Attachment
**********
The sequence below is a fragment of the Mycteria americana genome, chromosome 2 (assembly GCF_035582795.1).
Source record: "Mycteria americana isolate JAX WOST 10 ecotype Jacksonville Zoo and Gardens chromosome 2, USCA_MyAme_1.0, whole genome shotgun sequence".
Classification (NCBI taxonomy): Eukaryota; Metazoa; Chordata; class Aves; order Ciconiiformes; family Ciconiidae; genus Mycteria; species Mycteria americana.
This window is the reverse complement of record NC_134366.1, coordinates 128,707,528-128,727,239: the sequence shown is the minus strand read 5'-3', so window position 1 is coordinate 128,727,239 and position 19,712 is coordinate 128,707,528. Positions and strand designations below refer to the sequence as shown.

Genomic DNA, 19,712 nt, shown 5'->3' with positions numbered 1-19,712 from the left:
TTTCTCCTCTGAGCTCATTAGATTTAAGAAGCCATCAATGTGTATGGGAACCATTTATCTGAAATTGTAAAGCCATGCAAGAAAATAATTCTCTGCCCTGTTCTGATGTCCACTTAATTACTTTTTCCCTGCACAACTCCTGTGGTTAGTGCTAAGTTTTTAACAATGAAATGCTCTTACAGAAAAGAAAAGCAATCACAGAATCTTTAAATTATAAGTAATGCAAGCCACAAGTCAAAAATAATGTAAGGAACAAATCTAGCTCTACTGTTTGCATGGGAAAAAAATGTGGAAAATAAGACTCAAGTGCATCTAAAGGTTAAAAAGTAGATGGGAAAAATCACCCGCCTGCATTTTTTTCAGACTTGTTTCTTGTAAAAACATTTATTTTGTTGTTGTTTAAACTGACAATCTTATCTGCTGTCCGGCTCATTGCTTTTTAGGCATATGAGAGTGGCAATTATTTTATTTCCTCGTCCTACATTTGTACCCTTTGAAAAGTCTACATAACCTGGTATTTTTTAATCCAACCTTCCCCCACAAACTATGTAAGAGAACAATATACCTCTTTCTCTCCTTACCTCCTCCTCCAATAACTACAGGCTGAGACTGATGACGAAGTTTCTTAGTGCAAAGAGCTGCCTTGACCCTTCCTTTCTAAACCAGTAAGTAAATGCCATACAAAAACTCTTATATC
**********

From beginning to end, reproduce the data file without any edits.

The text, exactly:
The sequence below is a fragment of the Mycteria americana genome, chromosome 2 (assembly GCF_035582795.1).
Source record: "Mycteria americana isolate JAX WOST 10 ecotype Jacksonville Zoo and Gardens chromosome 2, USCA_MyAme_1.0, whole genome shotgun sequence".
Classification (NCBI taxonomy): Eukaryota; Metazoa; Chordata; class Aves; order Ciconiiformes; family Ciconiidae; genus Mycteria; species Mycteria americana.
This window is the reverse complement of record NC_134366.1, coordinates 128,707,528-128,727,239: the sequence shown is the minus strand read 5'-3', so window position 1 is coordinate 128,727,239 and position 19,712 is coordinate 128,707,528. Positions and strand designations below refer to the sequence as shown.

Genomic DNA, 19,712 nt, shown 5'->3' with positions numbered 1-19,712 from the left:
TTTCTCCTCTGAGCTCATTAGATTTAAGAAGCCATCAATGTGTATGGGAACCATTTATCTGAAATTGTAAAGCCATGCAAGAAAATAATTCTCTGCCCTGTTCTGATGTCCACTTAATTACTTTTTCCCTGCACAACTCCTGTGGTTAGTGCTAAGTTTTTAACAATGAAATGCTCTTACAGAAAAGAAAAGCAATCACAGAATCTTTAAATTATAAGTAATGCAAGCCACAAGTCAAAAATAATGTAAGGAACAAATCTAGCTCTACTGTTTGCATGGGAAAAAAATGTGGAAAATAAGACTCAAGTGCATCTAAAGGTTAAAAAGTAGATGGGAAAAATCACCCGCCTGCATTTTTTTCAGACTTGTTTCTTGTAAAAACATTTATTTTGTTGTTGTTTAAACTGACAATCTTATCTGCTGTCCGGCTCATTGCTTTTTAGGCATATGAGAGTGGCAATTATTTTATTTCCTCGTCCTACATTTGTACCCTTTGAAAAGTCTACATAACCTGGTATTTTTTAATCCAACCTTCCCCCACAAACTATGTAAGAGAACAATATACCTCTTTCTCTCCTTACCTCCTCCTCCAATAACTACAGGCTGAGACTGATGACGAAGTTTCTTAGTGCAAAGAGCTGCCTTGACCCTTCCTTTCTAAACCAGTAAGTAAATGCCATACAAAAACTCTTATATC